Logourl black
From our private database of 13,000+ case briefs...

Graham v. Richardson

United States Supreme Court
403 U.S. 365 (1971)


Facts

Arizona participated in an assistance program funded in part by federal grants and administered by Arizona under federal guidelines. In addition to the federal requirements, Arizona required that program beneficiaries be United States citizens or have resided in the United States for at least fifteen years. Similarly, Pennsylvania funded its own welfare program, but only United States citizens were permitted to receive benefits. Carmen Richardson (plaintiff) was a lawfully admitted resident alien in Arizona who was denied program benefits solely because she did not meet Arizona’s residency requirement. Elsie Leger (plaintiff) was a lawfully admitted resident alien in Pennsylvania who was denied assistance due to her lack of citizenship. Richardson and Leger brought separate class action suits against Graham (defendant), the Commissioner of the Arizona Department of Public Welfare, the Executive Director of the Philadelphia County Board of Assistance, and the Secretary of the Commonwealth’s Department of Public Welfare (defendants), respectively. The plaintiffs argued that the residency and citizenship requirements violated the Equal Protection Clause of the Fourteenth Amendment. The Arizona district court granted Richardson summary judgment on equal protection grounds, and Graham appealed. Leger was granted a temporary restraining order and began receiving assistance, and the defendants appealed. The cases were consolidated before the United States Supreme Court.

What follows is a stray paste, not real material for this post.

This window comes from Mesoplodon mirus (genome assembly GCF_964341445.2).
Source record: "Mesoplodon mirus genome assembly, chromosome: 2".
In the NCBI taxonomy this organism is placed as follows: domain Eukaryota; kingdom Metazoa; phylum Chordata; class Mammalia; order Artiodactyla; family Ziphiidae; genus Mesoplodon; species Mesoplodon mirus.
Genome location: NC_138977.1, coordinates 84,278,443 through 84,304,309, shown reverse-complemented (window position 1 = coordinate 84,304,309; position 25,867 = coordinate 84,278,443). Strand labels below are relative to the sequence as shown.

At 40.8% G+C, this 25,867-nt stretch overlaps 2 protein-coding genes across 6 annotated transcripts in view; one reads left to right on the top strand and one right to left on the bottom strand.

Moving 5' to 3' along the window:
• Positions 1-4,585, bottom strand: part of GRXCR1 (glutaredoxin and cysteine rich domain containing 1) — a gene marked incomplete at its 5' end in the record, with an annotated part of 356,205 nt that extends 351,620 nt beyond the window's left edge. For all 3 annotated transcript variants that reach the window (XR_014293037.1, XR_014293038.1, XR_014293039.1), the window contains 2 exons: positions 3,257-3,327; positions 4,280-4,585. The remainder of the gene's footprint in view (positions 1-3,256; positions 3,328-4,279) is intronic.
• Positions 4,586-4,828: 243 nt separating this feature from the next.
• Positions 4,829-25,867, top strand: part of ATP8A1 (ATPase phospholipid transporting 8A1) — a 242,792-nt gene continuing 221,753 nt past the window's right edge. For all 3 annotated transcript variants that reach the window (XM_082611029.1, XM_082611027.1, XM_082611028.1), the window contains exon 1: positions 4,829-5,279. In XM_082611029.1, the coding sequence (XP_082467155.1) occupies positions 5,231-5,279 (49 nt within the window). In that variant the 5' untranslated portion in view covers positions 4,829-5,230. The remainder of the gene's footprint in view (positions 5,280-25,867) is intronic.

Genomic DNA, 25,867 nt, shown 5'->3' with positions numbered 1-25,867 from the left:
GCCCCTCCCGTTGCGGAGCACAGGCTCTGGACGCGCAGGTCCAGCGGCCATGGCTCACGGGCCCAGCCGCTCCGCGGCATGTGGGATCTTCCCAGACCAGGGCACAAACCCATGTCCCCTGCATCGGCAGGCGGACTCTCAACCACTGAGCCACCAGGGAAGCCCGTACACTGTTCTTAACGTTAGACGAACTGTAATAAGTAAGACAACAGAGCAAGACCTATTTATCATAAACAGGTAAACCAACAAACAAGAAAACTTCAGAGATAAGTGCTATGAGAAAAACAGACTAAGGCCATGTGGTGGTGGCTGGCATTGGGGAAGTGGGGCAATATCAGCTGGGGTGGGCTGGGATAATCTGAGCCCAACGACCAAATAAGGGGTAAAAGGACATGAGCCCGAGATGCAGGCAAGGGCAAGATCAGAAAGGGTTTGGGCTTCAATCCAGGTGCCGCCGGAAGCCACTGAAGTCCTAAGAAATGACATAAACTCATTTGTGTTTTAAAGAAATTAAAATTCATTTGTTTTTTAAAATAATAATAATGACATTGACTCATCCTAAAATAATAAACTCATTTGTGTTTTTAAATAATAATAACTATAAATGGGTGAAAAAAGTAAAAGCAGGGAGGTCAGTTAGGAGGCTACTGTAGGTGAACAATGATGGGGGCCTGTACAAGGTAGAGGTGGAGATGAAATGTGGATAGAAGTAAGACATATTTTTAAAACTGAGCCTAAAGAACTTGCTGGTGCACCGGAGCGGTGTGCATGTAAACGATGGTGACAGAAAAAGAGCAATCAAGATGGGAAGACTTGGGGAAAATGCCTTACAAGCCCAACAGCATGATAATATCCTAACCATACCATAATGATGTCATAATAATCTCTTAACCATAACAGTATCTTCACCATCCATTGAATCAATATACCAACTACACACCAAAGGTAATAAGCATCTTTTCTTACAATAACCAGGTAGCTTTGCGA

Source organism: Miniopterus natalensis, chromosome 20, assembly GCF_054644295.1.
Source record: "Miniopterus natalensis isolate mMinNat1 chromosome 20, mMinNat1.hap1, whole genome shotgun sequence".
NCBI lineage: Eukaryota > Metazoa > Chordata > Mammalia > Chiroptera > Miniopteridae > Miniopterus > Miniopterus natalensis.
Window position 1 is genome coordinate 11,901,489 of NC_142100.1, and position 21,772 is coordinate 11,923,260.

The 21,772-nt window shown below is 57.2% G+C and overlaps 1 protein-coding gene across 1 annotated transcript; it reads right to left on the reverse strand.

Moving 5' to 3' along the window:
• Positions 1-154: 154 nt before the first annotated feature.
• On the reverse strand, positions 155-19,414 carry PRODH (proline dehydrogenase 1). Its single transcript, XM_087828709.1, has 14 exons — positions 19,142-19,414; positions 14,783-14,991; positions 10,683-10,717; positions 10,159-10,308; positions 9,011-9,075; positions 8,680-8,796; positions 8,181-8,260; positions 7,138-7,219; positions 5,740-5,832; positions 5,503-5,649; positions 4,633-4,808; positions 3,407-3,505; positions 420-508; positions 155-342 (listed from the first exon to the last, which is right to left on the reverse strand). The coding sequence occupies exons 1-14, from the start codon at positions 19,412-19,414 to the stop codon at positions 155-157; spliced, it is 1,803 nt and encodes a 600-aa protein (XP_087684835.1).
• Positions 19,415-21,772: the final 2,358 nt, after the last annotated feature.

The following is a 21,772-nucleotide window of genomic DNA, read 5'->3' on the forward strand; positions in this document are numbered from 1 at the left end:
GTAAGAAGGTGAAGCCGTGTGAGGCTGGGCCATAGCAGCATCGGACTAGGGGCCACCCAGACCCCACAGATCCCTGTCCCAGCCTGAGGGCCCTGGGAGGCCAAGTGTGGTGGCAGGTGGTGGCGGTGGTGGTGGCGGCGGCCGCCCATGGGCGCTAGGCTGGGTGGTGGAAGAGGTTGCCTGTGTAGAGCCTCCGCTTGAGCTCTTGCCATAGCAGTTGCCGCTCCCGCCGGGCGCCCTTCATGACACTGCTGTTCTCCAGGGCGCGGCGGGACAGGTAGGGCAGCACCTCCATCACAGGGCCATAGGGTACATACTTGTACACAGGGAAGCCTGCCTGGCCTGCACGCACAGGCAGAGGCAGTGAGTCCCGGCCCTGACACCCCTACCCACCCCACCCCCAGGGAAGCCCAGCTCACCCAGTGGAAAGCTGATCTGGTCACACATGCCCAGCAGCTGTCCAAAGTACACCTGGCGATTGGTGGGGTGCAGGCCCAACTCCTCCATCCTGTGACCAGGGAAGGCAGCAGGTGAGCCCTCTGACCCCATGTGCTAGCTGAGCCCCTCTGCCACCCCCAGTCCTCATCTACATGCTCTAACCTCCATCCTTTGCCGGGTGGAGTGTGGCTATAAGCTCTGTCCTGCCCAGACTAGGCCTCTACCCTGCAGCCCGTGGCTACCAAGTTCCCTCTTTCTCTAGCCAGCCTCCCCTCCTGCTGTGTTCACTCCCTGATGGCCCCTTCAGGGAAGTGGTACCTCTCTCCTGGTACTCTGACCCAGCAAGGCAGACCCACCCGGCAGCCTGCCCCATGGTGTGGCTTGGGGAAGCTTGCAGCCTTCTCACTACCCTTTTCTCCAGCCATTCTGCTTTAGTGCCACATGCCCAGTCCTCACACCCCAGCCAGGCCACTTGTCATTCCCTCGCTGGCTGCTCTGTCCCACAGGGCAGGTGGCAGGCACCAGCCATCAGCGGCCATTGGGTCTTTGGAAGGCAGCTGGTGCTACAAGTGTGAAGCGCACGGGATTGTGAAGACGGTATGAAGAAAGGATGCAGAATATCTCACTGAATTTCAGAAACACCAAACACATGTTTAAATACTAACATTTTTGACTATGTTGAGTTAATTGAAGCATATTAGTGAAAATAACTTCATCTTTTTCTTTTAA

Rule of Law

The rule of law is the black letter law upon which the court rested its decision. To access this section, start your 7-day free trial of Quimbee for Law Students.

Issue

The issue section includes the dispositive legal issue in the case phrased as a question. To access this section, start your 7-day free trial of Quimbee for Law Students.

Holding and Reasoning (Blackmun, J.)

The holding and reasoning section includes:

  • A “yes” or “no” answer to the question framed in the issue section;
  • A summary of the majority or plurality opinion, using the CREAC method; and
  • The procedural disposition (e.g. reversed and remanded, affirmed, etc.).

To access this section, start your 7-day free trial of Quimbee for Law Students.

What to do next…

  1. Unlock this case brief with a free (no-commitment) trial membership of Quimbee.

    You’ll be in good company: Quimbee is one of the most widely used and trusted sites for law students, serving more than 97,000 law students since 2011. Some law schools—such as Yale, Vanderbilt, Berkeley, and the University of Illinois—even subscribe directly to Quimbee for all their law students. Read our student testimonials.

  2. Learn more about Quimbee’s unique (and proven) approach to achieving great grades at law school.

    Quimbee is a company hell-bent on one thing: helping you get an “A” in every course you take in law school, so you can graduate at the top of your class and get a high-paying law job. We’re not just a study aid for law students; we’re the study aid for law students. Read more about Quimbee.

Here's why 129,000 law students have relied on our case briefs:

  • Written by law professors and practitioners, not other law students. 13,000 briefs, keyed to 177 casebooks. Top-notch customer support.
  • The right amount of information, includes the facts, issues, rule of law, holding and reasoning, and any concurrences and dissents.
  • Access in your classes, works on your mobile and tablet. Massive library of related video lessons and high quality multiple-choice questions.
  • Easy to use, uniform format for every case brief. Written in plain English, not in legalese. Our briefs summarize and simplify; they don’t just repeat the court’s language.